I’m responding to the highly deceptive Aug. 5 guest column titled “Welfare is the new work.” The author begins by making the sweeping generalization common to conservatives through which they apply the buzzword “welfare” to every form of help, from food stamps to housing assistance. He then makes the totally misleading claim that food will now be delivered to food stamp recipients who are basically just too lazy to leave the comfort of their homes. In reality, the proposal covers homebound seniors who are too elderly and/or disabled to shop for themselves. The sound reasoning behind this proposal is that it’s far less expensive to help maintain an elderly person in their own home than to support them in a nursing facility simply because they can’t access adequate food.
And according to the Census Bureau and the SNAP Quality Control Board, food stamp use has grown fastest among workers with some college education, which is largely attributable to the fact that many new jobs are low/minimum wage, and are often part-time.
Let’s next examine his claim that the 1996 Welfare Reform Act was a success (beyond an initial positive showing in response to the superior temporary job market in the mid-‘90s, and more adequately funded services).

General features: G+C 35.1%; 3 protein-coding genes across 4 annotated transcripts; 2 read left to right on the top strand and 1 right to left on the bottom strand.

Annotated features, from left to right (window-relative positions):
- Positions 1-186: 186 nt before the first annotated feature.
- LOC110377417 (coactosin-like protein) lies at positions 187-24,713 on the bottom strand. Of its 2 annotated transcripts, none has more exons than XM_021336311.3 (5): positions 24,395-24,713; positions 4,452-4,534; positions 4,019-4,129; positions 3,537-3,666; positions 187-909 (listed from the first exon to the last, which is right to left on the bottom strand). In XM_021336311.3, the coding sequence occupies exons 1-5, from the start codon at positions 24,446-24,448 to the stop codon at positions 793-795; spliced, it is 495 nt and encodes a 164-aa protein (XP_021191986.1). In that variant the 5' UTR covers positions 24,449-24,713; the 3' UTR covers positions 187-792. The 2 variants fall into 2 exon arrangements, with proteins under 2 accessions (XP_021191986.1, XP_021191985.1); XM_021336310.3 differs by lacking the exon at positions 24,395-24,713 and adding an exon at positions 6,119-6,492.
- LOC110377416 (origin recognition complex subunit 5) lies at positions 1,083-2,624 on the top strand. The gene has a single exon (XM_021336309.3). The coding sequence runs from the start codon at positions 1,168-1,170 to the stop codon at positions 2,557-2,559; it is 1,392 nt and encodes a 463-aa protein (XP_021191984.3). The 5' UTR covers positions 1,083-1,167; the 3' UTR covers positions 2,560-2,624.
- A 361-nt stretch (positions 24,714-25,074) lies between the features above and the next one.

The University of Michigan’s National Poverty Center determined that the number of U.S. households living on less than $2 per day per person rose by 130 percent between 1996 and 2011, and that children living in extreme poverty doubled during the same period (from 1.4 million to 2.8 million).
Further, the Center on Budget and Policy Priorities found that while extreme poverty in general doubled, it actually tripled among families with female heads-of-households (who made up the majority of former cash aid cases).
At first they were used to provide employment services/training, child care, the collection of child support, and other services that were more effective in enabling low-income working families to survive. However, these grants were never increased to keep up with inflation, and as states ran into budget problems originating in other areas, those initial services were slashed and time limits were lowered. The majority of states now provide benefits at less than 30 percent of the poverty line (about $5,200 for a family of three).
And despite the fact that Arizona has among the highest childhood poverty rates in the country, it is the only state that now caps time limits for receiving aid at just 12 months, which max out at just $278 a month for a family of three with no other income. How much more hard-hearted, Republican-led slashing of Arizona’s survival programs does the author of this piece expect?